Markets had pared back bets on the rise after severe sell-offs in European bank stocks over the last week.
It takes the bank's main rate to 3%.
Euro zone headline inflation is running at 8.5%, well above the central bank's target of 2%.
"The elevated level of uncertainty reinforces the importance of a data-dependent approach to the Governing Council's policy rate decisions, which will be determined by its assessment of the inflation outlook in light of the incoming economic and financial data, the dynamics of underlying inflation, and the strength of monetary policy transmission," the ECB said in its decision.
— Jenni Reid
Bank of America, Wells Fargo among biggest contributors for $30 billion First Republic deposit plan
The potential deposit at First Republic being discussed by major U.S. banks has grown to $30 billion, CNBC's David Faber reports.
The biggest contributions would come from Bank of America, Wells Fargo, Citigroup and JPMorgan Chase at about $5 billion apiece. Morgan Stanley and Goldman Sachs will deposit around $2.5 billion each, the sources said. Truist, PNC, U.S. Bancorp, State Street and Bank of New York will deposit about $1 billion each.
— Jesse Pound
Big Tech stocks lift market higher
Big Tech shares climbed higher Thursday, shrugging off fears of the spreading banking crisis. Amazon shares rallied 3.3%, while Google parent Alphabet jumped 3%. Apple, Meta and Netflix also traded higher.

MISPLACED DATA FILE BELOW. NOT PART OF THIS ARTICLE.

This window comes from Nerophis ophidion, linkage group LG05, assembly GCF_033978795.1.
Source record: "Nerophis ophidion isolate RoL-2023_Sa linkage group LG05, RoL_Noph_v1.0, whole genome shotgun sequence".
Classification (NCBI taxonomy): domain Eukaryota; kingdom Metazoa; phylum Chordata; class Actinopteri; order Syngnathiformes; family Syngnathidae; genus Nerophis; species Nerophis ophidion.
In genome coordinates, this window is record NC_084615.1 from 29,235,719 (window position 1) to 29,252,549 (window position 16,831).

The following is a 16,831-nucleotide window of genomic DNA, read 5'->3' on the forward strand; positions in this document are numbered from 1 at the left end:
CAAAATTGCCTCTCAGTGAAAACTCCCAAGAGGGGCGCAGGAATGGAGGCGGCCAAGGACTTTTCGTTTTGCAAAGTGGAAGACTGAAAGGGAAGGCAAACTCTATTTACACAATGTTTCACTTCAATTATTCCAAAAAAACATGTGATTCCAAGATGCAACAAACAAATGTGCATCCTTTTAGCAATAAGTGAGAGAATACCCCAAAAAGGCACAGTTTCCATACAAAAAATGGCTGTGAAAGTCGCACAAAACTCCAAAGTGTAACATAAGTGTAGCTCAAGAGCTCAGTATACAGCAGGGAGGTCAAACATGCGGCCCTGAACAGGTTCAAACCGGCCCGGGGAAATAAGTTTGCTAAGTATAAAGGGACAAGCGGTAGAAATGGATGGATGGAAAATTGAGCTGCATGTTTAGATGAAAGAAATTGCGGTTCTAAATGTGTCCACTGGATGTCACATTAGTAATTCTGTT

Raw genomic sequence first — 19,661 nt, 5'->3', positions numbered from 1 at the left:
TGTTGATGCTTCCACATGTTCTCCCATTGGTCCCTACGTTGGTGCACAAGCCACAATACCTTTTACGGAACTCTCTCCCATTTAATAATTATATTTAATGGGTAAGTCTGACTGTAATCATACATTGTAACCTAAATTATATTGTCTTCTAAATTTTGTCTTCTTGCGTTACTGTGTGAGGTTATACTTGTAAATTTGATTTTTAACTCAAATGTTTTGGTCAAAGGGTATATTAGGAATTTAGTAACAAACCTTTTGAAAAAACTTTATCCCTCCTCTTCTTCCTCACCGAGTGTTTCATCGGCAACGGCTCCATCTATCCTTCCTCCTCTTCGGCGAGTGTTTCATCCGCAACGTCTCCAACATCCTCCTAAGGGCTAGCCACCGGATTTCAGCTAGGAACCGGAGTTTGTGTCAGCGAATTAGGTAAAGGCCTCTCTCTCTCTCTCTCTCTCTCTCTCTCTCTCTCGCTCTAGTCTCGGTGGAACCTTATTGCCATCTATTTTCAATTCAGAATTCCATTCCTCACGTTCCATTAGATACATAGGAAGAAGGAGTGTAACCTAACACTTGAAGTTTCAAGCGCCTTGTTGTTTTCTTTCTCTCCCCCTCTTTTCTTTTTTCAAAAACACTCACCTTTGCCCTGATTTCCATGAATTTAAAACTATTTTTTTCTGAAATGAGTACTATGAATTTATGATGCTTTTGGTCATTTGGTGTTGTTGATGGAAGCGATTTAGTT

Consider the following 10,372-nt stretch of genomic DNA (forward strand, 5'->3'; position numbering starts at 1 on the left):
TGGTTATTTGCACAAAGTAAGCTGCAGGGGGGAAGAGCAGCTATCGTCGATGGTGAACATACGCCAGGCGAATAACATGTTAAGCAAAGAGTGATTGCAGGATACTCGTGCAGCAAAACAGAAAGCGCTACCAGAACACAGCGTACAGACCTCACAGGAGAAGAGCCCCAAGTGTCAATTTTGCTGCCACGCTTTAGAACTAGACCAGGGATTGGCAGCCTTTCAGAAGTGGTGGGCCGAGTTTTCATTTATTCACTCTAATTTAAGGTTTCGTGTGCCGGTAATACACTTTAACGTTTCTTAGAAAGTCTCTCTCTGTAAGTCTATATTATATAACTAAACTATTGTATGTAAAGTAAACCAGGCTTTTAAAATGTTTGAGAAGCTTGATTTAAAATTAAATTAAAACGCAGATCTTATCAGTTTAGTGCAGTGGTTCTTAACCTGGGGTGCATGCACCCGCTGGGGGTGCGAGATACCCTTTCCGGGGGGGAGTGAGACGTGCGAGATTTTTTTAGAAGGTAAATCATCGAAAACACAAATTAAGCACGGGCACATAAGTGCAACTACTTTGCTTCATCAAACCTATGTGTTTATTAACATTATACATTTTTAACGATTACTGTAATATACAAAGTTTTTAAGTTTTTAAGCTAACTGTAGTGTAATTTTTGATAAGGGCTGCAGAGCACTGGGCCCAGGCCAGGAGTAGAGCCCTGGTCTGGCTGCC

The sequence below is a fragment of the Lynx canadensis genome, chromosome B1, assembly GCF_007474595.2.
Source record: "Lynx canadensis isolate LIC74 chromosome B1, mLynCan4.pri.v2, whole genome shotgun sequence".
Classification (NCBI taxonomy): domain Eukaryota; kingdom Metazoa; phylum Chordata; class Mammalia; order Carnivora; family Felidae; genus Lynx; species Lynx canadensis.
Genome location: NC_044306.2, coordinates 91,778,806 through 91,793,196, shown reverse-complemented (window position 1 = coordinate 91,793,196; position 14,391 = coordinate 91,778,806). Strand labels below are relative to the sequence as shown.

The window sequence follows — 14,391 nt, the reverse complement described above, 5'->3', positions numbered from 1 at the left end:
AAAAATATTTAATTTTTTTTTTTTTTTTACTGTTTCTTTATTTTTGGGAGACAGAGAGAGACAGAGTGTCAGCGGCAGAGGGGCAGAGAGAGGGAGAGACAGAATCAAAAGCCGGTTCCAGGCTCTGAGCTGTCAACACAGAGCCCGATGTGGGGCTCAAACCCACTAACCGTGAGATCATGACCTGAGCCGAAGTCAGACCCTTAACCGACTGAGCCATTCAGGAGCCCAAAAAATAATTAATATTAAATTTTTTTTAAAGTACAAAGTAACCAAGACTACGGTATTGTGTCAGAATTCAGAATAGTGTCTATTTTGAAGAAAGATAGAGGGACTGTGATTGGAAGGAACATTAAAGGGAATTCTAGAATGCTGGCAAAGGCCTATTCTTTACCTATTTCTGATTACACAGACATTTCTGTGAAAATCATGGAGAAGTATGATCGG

The strength in technology heavyweights pushed the major stock averages in the green in morning trading. Investors could be flocking to Big Tech to embrace their megacap safety, while betting that the current turmoil will keep the Fed from raising rates, benefitting growth names.
— Yun Li
Goldman says trouble in banks is increasing chances of a recession
Banking industry tumult is placing the U.S. economy in greater danger of a recession, according to Goldman Sachs.
The Wall Street firm upped its probability of a contraction in the 12 months ahead to 35%, a 10 percentage point increase, "reflecting increased near-term uncertainty around the economic effects of small bank stress," Goldman economist Manuel Abecasis said in a client note Wednesday evening.
Regional bank stocks were taking a beating against Thursday. The SPDR S&P Regional Banking ETF slumped 3.7% in early trading.
Group of institutions in talks to deposit roughly $20 billion in First Republic, sources say
Sources told CNBC's David Faber that a group of financial institutions — including Goldman Sachs, Citigroup and JPMorgan Chase — is in talks to deposit about $20 billion in First Republic.
The news comes after First Republic's stock has been pummeled in recent days, sparked by the collapse of Silicon Valley Bank last Friday and Signature Bank over the weekend.
Shares of First Republic were down more than 30% earlier in the day. In early afternoon trading, however, the stock was only down 3.3% before being halted for volatility.
— Jesse Pound, Fred Imbert